Interview with Robert Church, Heavy Metal Fury, USA
transcript of a telephone interview
first published in Heavy Metal Fury, USA 1992
transcribed by Vengeance Incorporated editor
This band from Florida is really on the ball lately, as they are set to appear on two compilation albums, the first being “Animal Magazine Presents” by Hans De Wyngaert of Animal Magazine, Holland, and the King Klassic LP “A Tribute to Phil Lynott” due out this summer. Vengeance appears on two tracks, both Thin Lizzy songs, “Don’t Believe a Word” and “Suicide”. With the addition of a new guitarist, Mike, and former lead guitarist Curt’s return to the band from a sojourn in Alabama for the last year, Vengeance has delayed the release of the new recording, “Malicious Intent” until some tracks can be re-recorded with the new members. The rest of the lineup is: Guy, bass and vocals; Chuck, drums. For this interview, I talked to Guy, the bassist, lead vocalist and frontman for the band.
Heavy Metal Fury:What are some of the main factors that brought the current members together?Guy:I think we all share the same philosophy about music and have similar tastes, although each member brings a particular style and different take on a song. It just seems to gel when we get together to work out our individual ideas. Every member of the band has come in with ideas and the band has hashed out the arrangement and song structure. Its always been like that, sometimes I write a complete song, Mike or Curt comes in with a riff and a rhythm pattern, Chuck comes up with a drum pattern like on “Reign of Terror” on the new record.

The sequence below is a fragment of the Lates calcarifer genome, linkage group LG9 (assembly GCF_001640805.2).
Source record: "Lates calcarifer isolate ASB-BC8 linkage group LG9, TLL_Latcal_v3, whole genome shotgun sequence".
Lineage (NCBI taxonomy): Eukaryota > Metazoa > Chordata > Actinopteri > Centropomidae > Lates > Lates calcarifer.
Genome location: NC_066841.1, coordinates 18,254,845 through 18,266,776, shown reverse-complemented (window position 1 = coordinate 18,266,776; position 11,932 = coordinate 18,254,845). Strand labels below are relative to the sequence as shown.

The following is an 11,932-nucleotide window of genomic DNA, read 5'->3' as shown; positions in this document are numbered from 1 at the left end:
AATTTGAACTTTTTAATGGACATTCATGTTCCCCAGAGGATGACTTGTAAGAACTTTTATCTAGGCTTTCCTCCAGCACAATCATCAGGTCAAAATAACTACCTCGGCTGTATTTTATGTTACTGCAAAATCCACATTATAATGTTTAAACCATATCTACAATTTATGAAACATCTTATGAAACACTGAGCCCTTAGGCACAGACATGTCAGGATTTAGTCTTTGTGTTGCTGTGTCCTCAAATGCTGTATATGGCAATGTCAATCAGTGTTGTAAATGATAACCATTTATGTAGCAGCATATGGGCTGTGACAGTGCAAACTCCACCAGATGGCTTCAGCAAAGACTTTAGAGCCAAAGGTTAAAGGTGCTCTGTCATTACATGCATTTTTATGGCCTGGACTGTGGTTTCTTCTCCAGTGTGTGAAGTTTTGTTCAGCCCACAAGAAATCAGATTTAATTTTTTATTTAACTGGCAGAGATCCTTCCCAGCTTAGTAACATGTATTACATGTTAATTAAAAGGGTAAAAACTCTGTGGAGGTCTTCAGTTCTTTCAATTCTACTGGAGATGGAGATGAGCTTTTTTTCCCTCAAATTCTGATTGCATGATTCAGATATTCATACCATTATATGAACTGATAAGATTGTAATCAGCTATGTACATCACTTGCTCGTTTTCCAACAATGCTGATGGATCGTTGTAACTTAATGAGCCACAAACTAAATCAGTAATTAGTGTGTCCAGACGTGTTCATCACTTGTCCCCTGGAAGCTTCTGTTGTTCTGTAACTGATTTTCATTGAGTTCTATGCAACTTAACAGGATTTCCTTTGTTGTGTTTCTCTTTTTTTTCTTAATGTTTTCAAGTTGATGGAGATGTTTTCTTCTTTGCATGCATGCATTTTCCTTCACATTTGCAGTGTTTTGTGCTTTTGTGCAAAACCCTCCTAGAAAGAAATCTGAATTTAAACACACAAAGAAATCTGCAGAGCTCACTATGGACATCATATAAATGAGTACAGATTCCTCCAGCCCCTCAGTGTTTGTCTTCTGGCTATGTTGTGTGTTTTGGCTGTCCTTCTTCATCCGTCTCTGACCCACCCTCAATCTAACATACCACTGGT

On another note, 3 of us, Mike, Curt and I went to highschool together and have been friends for years. You stay friends after highschool with someone because of common interests, in our case music of course. After a lot of people who dabbled in music when they were kids fall out, the more serious, and I would hope talented people remain. I think those guys are 2 of the most talented musicians who came out of Brandon, which was and is a hotbed of heavy metal, a dozen or more signed bands came out of this one little ‘burb of Tampa. I’m just along for the ride with them.
HMF:Even with Mike rejoining, it seems he was always in the band in some way.
Guy:Yeah, Mike and I were the original guitarists for Vengeance back in our keg party and bar gig days. He left the band, Curt joined and I eventually switched to bass, mostly due to a lack of good bass players. I had planned on getting back on guitar. But Mike helped with production and backing vocals on the Predator album and he and I have been doing a lot of studio work on solo projects together, so it was a really natural thing for him to rejoin.
What really brought it to a head was that we needed a solid rhythm player live, the guitarist after Curt just wasn’t cutting it there, even though he was a great soloist. Eventually, that wasn’t enough and we canned him, and Curt moved back into town and all the sudden we had two fantastic guitarists, and I’m singing lead anyway, so I resigned myself to bass live. But I play plenty of guitar in the studio, so I’m good. I don’t have to prove I can play lead solos every night to be a man. (laughs)